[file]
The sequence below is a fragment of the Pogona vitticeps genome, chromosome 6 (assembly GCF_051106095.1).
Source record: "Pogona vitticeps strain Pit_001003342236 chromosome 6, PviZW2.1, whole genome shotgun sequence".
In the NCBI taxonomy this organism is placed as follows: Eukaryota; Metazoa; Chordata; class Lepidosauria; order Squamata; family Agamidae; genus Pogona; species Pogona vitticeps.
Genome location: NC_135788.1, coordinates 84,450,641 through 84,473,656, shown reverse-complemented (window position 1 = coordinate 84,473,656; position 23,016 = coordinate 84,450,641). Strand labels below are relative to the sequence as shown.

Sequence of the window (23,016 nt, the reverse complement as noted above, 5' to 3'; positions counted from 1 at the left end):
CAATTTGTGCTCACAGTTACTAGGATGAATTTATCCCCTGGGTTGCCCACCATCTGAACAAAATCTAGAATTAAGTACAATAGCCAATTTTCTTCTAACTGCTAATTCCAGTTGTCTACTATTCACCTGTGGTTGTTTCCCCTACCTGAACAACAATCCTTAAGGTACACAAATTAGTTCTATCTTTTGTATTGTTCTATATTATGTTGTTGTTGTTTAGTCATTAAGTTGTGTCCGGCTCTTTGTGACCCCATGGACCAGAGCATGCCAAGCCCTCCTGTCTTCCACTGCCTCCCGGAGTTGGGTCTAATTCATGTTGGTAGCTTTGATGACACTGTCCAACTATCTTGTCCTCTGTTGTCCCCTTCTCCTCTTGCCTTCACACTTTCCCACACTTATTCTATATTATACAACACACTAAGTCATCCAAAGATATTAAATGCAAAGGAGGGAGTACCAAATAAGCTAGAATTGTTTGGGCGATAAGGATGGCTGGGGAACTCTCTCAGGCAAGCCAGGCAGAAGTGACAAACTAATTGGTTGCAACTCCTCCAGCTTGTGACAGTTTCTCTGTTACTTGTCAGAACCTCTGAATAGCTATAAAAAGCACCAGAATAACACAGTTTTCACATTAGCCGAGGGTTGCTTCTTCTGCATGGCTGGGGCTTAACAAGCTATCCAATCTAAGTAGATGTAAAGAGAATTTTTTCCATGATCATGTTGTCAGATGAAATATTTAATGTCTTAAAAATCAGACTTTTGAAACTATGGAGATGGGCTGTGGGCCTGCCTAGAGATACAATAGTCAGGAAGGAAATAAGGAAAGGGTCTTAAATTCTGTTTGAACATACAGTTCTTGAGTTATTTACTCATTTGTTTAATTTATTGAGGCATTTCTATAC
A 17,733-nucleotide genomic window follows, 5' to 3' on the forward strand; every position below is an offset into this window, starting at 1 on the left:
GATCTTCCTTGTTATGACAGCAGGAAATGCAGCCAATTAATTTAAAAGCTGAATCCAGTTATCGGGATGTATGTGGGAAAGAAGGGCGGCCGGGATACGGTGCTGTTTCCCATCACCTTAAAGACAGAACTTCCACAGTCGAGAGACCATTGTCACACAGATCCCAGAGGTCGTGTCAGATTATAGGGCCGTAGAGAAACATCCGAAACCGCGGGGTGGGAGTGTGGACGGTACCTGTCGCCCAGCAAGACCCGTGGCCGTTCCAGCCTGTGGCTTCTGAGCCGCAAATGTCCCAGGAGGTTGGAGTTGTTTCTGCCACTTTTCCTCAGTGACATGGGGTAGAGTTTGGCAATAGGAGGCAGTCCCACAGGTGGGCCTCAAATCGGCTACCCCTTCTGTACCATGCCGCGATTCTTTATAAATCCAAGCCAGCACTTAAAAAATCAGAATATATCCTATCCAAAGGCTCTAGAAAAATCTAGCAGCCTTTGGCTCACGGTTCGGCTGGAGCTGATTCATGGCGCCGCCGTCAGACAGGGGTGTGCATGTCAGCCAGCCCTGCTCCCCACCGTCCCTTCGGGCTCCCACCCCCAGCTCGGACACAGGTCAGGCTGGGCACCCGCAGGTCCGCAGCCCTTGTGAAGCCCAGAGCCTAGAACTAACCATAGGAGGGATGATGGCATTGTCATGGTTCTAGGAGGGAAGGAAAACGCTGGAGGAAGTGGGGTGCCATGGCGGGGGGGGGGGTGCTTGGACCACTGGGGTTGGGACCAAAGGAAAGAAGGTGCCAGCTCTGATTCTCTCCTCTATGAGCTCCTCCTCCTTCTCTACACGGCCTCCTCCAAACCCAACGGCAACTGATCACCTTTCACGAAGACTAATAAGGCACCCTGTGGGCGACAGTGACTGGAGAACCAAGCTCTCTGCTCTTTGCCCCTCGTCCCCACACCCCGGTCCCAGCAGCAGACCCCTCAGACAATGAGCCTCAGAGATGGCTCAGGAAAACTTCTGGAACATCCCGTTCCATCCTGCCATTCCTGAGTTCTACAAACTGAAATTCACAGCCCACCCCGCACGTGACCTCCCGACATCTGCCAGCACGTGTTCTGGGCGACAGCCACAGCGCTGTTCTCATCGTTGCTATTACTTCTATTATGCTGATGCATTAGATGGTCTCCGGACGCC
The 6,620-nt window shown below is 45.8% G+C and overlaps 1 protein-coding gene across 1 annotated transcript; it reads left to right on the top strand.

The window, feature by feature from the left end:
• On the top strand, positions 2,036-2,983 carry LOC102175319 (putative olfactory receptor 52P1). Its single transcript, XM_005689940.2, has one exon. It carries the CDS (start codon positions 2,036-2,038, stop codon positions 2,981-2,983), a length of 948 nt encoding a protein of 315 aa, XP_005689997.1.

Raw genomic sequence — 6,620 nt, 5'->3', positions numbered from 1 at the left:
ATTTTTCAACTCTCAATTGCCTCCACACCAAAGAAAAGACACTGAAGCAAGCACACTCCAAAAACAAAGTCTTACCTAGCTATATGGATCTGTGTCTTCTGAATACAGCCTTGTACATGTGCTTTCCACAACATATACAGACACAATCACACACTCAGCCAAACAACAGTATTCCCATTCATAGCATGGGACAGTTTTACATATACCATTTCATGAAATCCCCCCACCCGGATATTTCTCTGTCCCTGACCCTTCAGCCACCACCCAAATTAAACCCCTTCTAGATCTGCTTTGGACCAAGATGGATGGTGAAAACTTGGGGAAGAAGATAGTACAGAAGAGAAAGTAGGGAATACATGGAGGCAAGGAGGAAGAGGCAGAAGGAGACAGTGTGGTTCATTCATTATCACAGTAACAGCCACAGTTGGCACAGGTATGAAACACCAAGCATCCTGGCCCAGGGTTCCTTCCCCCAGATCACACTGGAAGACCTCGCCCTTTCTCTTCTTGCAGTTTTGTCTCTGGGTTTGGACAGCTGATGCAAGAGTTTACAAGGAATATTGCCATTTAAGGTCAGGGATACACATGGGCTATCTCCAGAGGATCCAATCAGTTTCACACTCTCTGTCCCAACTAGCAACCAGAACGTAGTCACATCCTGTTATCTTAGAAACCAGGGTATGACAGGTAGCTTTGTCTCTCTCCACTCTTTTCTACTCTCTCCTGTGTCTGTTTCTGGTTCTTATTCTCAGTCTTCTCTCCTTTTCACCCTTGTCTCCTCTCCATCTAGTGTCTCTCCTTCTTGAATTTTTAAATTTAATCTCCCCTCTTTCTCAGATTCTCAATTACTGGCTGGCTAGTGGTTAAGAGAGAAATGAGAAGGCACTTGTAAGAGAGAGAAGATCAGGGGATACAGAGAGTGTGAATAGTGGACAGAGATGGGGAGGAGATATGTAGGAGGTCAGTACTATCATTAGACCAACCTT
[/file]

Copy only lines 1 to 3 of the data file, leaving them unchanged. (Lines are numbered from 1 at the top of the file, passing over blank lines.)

The sequence below is a fragment of the Pogona vitticeps genome, chromosome 6 (assembly GCF_051106095.1).
Source record: "Pogona vitticeps strain Pit_001003342236 chromosome 6, PviZW2.1, whole genome shotgun sequence".
In the NCBI taxonomy this organism is placed as follows: Eukaryota; Metazoa; Chordata; class Lepidosauria; order Squamata; family Agamidae; genus Pogona; species Pogona vitticeps.